Let's back track a little, when the reboot, Star Trek, came out four years ago, I was a little skeptical about the way J.J. Abrams directed the movie. I felt the casting was spot on save John Cho. Seriously? Harold from Harold and Kumar is now piloting the Enterprise? Why don't you also put Ali-G in charge of engineering? But the rest of the cast was superb in their far too frequent "real" acting scenes. What I mean by real acting is when there are moments when characters get to bond that doesn't include yelling to fire photon torpedoes or phasers.
The special effects of the first movie were wonderful, as they should be in today's advanced CGI movie universe. But the plot of the Star Trek was all over the place, and Into the Septic Tank showed J.J. Abrams for the director he really is.
Into the Septic Tank, built off the reboot, in all the ways I was afraid it would. The acting again was convincing and well done, that is when the actors had the chance to say a few meaningful lines. Spock & McCoy especially felt like they had grasped their characters better and their presence was less forced, more convincing, and enjoyable than the last movie. The special effects were better, which they should be, and the 3-D was a pleasant attribute to the special effects. And there, the good parts of Star Trek Into the Septic Tank end.
1. The most glaring fault even more exaggerated in this installment than the last was a lack of plot. What I always admired about earlier Star Trek movies, and the TV show spin offs, was the fact that they didn't have a $175 million budget. So, the writers had to focus on compelling plot scenarios to keep the viewer interested. Social commentary on genocide, racism, love, terror, & sacrifice, are all themes that ran through Star Trek, and special effects played a minor role. Now J.J. Abrams, has flipped Star Trek upside down and substituted story for special effects, leaving a true trekkie dissatisfied. It felt more like a terrible Star Wars movie than a Star Trek movie.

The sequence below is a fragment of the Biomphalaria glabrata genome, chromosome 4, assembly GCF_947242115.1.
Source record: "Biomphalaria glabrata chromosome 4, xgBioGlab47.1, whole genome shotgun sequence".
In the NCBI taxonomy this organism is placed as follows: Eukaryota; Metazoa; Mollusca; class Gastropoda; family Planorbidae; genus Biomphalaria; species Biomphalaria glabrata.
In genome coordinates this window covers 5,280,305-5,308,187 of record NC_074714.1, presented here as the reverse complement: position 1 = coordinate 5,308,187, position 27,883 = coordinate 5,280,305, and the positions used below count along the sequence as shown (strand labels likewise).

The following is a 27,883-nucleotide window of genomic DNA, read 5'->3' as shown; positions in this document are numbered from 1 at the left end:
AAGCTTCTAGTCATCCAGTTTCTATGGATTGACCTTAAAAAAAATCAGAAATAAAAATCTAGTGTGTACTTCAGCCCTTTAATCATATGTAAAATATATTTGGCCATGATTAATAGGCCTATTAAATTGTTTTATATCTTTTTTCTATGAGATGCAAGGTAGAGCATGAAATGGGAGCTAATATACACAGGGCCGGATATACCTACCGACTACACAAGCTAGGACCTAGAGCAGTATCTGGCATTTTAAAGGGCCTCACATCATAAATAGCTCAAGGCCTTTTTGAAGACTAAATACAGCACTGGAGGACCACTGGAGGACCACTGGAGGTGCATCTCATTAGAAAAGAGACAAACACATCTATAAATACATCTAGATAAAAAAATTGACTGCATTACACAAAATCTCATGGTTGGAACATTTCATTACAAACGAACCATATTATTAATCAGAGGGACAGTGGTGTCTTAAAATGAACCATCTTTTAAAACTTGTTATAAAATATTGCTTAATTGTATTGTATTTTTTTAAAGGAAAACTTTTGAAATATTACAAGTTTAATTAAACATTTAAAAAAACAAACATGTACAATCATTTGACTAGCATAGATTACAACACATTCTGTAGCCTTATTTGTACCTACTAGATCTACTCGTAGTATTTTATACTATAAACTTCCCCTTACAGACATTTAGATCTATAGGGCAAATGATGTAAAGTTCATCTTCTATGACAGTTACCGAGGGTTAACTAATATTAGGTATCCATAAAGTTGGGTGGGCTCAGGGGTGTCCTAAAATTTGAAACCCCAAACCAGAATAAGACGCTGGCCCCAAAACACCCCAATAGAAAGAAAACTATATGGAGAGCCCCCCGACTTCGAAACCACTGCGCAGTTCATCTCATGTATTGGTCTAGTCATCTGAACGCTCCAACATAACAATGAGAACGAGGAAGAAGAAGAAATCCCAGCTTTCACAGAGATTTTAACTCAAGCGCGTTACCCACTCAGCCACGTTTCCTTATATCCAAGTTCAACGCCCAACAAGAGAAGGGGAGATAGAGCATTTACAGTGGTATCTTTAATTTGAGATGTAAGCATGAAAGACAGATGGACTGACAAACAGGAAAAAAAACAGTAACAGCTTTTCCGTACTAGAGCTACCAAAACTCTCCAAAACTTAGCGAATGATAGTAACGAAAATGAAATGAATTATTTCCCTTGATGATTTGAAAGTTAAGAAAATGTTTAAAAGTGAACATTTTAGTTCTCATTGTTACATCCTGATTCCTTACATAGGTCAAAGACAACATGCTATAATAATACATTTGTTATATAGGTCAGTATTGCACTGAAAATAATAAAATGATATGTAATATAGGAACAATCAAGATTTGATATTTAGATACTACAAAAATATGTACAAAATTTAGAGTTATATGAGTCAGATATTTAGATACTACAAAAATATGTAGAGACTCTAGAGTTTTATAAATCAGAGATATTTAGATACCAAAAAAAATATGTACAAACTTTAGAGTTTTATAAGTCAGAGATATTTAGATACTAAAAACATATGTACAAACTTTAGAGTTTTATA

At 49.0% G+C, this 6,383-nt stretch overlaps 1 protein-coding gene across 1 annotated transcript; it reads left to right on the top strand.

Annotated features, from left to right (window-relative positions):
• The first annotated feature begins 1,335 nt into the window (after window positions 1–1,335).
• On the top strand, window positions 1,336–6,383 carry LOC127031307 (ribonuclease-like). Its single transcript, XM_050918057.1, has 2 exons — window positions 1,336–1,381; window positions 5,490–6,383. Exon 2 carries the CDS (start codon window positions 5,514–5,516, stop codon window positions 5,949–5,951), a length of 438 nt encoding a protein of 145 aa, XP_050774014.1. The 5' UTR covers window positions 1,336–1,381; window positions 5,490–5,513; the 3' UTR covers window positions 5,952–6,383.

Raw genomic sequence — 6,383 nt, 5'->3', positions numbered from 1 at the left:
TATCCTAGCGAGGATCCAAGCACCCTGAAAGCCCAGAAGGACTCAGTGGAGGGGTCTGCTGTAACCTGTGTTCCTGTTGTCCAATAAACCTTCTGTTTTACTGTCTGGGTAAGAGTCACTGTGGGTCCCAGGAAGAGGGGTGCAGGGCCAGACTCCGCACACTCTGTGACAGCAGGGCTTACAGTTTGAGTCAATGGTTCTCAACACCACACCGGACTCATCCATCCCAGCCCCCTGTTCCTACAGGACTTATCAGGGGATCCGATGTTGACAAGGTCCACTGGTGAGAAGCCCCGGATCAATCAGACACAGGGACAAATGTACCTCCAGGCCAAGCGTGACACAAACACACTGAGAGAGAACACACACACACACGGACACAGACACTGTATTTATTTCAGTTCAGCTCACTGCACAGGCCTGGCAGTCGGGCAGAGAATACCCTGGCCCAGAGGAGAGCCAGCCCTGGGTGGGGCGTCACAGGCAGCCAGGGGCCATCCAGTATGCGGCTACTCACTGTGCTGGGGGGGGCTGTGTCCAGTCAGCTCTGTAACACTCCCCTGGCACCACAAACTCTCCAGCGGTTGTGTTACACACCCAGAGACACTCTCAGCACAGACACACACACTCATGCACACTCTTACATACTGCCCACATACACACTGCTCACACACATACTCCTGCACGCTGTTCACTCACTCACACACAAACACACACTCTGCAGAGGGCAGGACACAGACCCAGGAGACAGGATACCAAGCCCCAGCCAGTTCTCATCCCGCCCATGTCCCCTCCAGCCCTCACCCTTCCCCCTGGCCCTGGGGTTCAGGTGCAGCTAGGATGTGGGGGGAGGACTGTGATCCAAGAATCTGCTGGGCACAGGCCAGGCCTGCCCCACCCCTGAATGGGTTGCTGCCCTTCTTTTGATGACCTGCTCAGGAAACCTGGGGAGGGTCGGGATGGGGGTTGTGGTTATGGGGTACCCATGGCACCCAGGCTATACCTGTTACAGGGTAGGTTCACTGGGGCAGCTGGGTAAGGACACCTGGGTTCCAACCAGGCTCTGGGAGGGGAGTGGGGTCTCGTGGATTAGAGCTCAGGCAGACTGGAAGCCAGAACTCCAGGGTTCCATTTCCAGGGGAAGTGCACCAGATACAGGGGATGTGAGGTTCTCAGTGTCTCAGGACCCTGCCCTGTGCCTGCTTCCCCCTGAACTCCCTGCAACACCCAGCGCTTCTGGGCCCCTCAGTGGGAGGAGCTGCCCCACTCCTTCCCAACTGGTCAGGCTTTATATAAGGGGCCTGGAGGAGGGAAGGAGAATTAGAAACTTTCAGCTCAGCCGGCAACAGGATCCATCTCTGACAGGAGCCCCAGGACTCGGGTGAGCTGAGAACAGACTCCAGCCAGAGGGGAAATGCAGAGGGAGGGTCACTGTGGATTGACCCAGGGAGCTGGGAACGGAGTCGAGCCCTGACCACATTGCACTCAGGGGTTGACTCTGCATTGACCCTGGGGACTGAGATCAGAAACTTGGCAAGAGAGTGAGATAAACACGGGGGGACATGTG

2. Khan. The actor that played Khan, Benedict Cumberbatch, in my opinion did a solid job of conveying a villian, and I'm sure Ricardo Montalban is not rolling in his grave based on Cumberbatch's performance. But, we don't find out that Cumberbatch is Khan until the movie is half over, making it nearly impossible to understand where his hatred for Kirk stems from.
3. Repeat from Star Trek II: The Wrath of Khan. This was perhaps the moment when I wanted to yell out in the theatre "you've got to be fuckin' kidding me." The enterprise needs warp speed to avoid being blown to smithereens and Kirk this time instead of Spock sacrifices his life to fix the warp engines, in a radioactive room. Sound familiar? What's worse, is that Abrams literally, verbatim, uses the exact same lines in this scene as in Star Trek II. Example: "You'll flood the whole compartment...I have been and always shall be your friend." Kirk and Spock even do the Vulcan live long and prosper hand signal up against the glass like in Star Trek II, crying and all. The worst part of Kirk dying, is that we know from earlier parts in the movie, that he's going to be brought back to life immediately, which is exactly what happens. Pathetic.
There are even more problems that are glaring throughout the movie, like re-introducing Carol Marcus, just so we get to she her slamming body in her underwear, and a ridiculous lover's quarrel between Spock and Uhura that I think they didn't even understand.
The one saving grace is that now that Abrams has signed on to the next Star WARS movie due out in 2015, the next Trek due out in 2016 will probably have to have a different director, hopefully someone like Nicholas Meyers, the director of the original Khan, and Star Trek VI, which in my opinion are the best Trek movies.
In the history of Star Trek movies, I can say I really only liked 3 out of 7. So it's not unimaginable that I walked out of the theatre dissapointed.